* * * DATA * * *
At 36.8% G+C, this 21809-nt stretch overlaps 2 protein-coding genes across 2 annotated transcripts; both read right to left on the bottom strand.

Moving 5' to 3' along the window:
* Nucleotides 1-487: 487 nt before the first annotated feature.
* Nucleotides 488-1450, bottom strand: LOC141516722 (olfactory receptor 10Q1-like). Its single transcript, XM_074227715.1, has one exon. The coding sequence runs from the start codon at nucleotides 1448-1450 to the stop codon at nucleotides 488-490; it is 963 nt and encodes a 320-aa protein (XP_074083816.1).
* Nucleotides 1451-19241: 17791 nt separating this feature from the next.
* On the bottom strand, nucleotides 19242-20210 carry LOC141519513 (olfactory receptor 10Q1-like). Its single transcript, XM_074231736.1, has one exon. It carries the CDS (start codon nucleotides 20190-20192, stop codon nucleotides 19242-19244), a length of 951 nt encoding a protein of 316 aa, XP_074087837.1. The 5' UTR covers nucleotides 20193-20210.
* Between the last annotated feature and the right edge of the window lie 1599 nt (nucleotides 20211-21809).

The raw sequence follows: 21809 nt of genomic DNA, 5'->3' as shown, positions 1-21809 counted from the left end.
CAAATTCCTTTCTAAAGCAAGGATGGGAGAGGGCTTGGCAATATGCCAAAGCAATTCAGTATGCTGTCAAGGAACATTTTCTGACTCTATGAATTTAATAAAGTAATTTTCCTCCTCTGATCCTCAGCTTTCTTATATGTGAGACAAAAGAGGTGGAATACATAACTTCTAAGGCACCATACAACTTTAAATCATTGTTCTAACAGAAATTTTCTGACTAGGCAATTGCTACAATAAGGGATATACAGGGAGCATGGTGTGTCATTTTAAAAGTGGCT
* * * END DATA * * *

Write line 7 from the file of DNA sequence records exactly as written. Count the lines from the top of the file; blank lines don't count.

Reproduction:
* Between the last annotated feature and the right edge of the window lie 1599 nt (nucleotides 20211-21809).